• peptides are degraded into amino acids. Chemical break down begins in the stomach and is further broken down in the small intestine. Proteolytic enzymes, trypsin and chymotrypsin, which are secreted by the pancreas cleave proteins into smaller peptides. Carboxypeptidase, which is a pancreatic brush border enzyme, splits one amino acid at a time. Aminopeptidase and dipeptidase free the end amino acid products.
  • lipids (fats) are degraded into fatty acids and glycerol. Pancreatic lipase is secreted here. Pancreatic lipase breaks down triglycerides into free fatty acids and monoglycerides. Pancreatic lipase performs its job with the help of bile salts. Bile salts attach to triglycerides which aids in making them easier for pancreatic lipase to access. This occurs because the lipase is water-soluble but the fatty triglycerides are hydrophobic and tend to orient towards each other and away from the watery intestinal surroundings. The bile salts are the "middle man" that holds the triglycerides in the watery surroundings until the lipase can break them into the smaller components that are able to enter the villi for absorption.
  • carbohydrates are degraded into simple sugars (e.g., glucose). In the small intestine pancreatic amylase breaks down carbohydrates into oligosaccharides. Brush border enzymes take over from there. The most important brush border enzymes are dextrinase and glucoamylase which further break down oligosaccharides. Other brush border enzymes are maltase, sucrase and lactase.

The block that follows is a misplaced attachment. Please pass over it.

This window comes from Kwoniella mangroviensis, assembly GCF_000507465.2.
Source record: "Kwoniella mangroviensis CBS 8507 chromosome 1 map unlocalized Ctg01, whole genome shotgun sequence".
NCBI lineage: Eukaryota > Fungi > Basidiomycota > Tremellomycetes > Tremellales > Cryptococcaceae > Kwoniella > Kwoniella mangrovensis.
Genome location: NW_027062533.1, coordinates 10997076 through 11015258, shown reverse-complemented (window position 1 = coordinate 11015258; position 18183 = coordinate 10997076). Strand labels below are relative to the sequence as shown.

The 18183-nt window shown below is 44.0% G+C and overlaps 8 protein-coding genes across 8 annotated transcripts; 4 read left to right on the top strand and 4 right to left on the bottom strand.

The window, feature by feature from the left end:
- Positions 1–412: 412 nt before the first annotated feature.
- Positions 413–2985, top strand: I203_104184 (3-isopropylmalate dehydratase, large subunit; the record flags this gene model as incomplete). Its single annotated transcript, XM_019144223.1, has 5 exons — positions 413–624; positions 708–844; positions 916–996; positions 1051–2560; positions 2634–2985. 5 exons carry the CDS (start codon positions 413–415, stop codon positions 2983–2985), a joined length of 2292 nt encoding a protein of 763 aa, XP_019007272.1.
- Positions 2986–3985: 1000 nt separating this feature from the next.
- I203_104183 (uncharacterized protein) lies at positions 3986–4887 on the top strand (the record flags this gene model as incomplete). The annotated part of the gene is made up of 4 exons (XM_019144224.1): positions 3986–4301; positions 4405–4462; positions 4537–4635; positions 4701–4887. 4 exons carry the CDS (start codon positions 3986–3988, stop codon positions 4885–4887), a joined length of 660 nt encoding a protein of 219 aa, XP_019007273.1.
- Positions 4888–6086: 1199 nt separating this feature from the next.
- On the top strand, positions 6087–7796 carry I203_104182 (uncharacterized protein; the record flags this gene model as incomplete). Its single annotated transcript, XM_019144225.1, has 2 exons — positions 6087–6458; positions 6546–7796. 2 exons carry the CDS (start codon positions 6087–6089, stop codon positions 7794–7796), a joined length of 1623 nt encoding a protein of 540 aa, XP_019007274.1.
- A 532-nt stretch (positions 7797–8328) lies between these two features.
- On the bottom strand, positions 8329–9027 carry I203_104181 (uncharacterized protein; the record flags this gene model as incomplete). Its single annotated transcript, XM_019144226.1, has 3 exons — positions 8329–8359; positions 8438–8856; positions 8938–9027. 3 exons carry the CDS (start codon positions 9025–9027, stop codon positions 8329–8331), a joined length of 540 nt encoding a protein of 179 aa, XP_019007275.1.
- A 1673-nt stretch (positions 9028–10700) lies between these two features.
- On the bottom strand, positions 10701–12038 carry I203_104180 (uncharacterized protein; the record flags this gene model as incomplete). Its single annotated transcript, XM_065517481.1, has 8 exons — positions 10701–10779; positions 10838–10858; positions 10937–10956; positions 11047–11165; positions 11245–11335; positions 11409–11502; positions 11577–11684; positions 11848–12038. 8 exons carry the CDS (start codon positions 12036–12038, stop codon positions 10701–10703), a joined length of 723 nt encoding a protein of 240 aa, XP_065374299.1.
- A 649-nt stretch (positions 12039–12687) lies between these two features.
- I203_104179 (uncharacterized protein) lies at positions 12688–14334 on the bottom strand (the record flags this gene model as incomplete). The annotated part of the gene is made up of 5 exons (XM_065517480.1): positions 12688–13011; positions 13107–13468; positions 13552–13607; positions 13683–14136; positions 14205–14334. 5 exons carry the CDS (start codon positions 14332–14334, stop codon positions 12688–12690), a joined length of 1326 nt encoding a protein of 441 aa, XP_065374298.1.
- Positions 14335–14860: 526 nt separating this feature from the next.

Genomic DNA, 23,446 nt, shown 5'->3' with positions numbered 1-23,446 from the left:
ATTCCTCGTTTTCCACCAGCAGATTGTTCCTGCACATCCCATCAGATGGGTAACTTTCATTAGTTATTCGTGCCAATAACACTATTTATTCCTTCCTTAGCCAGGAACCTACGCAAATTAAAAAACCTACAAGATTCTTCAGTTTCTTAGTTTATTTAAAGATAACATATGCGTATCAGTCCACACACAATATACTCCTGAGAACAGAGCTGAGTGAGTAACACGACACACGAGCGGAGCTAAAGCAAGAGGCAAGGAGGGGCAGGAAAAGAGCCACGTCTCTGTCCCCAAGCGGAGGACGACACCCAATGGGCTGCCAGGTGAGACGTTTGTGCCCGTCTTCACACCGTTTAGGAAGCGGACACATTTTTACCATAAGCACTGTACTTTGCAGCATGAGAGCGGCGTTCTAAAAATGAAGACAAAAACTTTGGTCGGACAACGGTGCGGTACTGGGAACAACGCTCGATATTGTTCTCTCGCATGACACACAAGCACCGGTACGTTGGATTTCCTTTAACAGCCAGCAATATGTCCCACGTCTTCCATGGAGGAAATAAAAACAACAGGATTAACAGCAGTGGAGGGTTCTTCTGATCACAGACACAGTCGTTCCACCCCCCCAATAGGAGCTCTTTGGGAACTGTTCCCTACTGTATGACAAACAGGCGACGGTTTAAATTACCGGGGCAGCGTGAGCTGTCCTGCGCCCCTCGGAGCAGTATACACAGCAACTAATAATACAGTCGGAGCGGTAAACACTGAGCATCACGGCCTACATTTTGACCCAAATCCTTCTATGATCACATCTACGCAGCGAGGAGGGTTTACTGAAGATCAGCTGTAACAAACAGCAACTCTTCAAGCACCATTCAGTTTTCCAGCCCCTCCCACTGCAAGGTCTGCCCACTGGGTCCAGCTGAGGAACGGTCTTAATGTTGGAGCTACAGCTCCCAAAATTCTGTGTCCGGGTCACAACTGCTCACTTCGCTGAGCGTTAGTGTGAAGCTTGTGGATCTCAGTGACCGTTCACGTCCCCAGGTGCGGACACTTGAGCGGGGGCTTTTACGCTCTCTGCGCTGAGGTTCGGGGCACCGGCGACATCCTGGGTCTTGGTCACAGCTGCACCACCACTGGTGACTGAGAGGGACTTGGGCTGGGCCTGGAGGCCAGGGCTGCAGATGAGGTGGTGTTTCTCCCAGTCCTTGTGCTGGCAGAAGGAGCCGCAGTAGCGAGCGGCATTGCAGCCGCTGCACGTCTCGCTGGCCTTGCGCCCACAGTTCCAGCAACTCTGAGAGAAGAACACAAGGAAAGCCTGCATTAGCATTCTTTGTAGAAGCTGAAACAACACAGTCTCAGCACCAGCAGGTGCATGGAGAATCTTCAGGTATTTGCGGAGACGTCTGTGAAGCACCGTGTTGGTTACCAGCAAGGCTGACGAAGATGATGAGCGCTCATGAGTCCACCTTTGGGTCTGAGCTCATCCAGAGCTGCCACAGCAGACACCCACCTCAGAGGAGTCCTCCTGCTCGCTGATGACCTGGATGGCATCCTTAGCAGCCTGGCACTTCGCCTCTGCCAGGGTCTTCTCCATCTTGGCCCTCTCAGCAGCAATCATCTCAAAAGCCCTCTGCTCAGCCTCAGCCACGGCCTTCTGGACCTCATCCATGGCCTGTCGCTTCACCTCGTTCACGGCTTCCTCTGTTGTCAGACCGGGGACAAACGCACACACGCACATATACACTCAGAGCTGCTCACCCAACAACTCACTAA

Histology

The three sections of the small intestine look similar to each other at a microscopic level, but there are some important differences.

The parts of the intestine are as follows:

Layer Duodenum Jejunum Ileum
serosa normal normal normal
muscularis externa longitudinal and circular layers, with Auerbach's (myenteric) plexus in between same as duodenum same as duodenum
submucosa Brunner's glands and Meissner's (submucosal) plexus no BG no BG
mucosa: muscularis mucosae normal normal normal
mucosa: lamina propria no PP no PP Peyer's patches
mucosa: intestinal epithelium simple columnar. Contains goblet cells, Paneth cells Similar to duodenum. Villi very long. Similar to duodenum. Villi very short.

Small intestine disorders

References

  • Medical dictionary definition of small+intestine from KMLE Medical Dictionary retrieved on 2007-03-25
  • Solomon et al (2002) Biology Sixth Edition, Brooks-Cole/Thomson Learning ISBN 0-03-033503-5
  • Townsend et al (2004) Sabiston Textbook of Surgery, Elsevier ISBN 0-7216-0409-9
  • Thomson A, Drozdowski L, Iordache C, Thomson B, Vermeire S, Clandinin M, Wild G (2003). "Small bowel review: Normal physiology, part 1.". Dig Dis Sci. 48 (8): 1546–64. PMID 12924651. 
  • Thomson A, Drozdowski L, Iordache C, Thomson B, Vermeire S, Clandinin M, Wild G (2003). "Small bowel review: Normal physiology, part 2.". Dig Dis Sci. 48 (8): 1565–81. PMID 12924652. 

Notes